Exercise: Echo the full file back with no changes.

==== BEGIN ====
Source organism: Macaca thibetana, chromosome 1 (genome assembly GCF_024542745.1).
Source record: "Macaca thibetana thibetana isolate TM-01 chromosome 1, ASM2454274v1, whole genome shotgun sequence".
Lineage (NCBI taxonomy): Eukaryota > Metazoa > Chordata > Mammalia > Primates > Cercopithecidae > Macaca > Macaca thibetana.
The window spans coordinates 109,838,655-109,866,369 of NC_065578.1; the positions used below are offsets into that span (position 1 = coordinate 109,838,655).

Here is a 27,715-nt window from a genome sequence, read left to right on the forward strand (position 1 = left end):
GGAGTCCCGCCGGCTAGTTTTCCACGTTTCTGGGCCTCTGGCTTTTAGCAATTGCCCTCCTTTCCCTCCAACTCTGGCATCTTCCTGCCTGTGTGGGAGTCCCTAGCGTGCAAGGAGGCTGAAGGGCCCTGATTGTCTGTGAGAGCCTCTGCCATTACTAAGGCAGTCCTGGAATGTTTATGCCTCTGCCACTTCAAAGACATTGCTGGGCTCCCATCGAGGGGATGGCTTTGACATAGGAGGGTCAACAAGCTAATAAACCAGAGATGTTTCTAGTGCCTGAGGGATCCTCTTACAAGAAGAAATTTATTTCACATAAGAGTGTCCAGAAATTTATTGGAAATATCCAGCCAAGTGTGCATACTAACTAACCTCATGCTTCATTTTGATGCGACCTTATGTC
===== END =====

Source organism: Macaca thibetana, chromosome 1 (genome assembly GCF_024542745.1).
Source record: "Macaca thibetana thibetana isolate TM-01 chromosome 1, ASM2454274v1, whole genome shotgun sequence".
Lineage (NCBI taxonomy): Eukaryota > Metazoa > Chordata > Mammalia > Primates > Cercopithecidae > Macaca > Macaca thibetana.
The window spans coordinates 109,838,655-109,866,369 of NC_065578.1; the positions used below are offsets into that span (position 1 = coordinate 109,838,655).

Here is a 27,715-nt window from a genome sequence, read left to right on the forward strand (position 1 = left end):
GGAGTCCCGCCGGCTAGTTTTCCACGTTTCTGGGCCTCTGGCTTTTAGCAATTGCCCTCCTTTCCCTCCAACTCTGGCATCTTCCTGCCTGTGTGGGAGTCCCTAGCGTGCAAGGAGGCTGAAGGGCCCTGATTGTCTGTGAGAGCCTCTGCCATTACTAAGGCAGTCCTGGAATGTTTATGCCTCTGCCACTTCAAAGACATTGCTGGGCTCCCATCGAGGGGATGGCTTTGACATAGGAGGGTCAACAAGCTAATAAACCAGAGATGTTTCTAGTGCCTGAGGGATCCTCTTACAAGAAGAAATTTATTTCACATAAGAGTGTCCAGAAATTTATTGGAAATATCCAGCCAAGTGTGCATACTAACTAACCTCATGCTTCATTTTGATGCGACCTTATGTC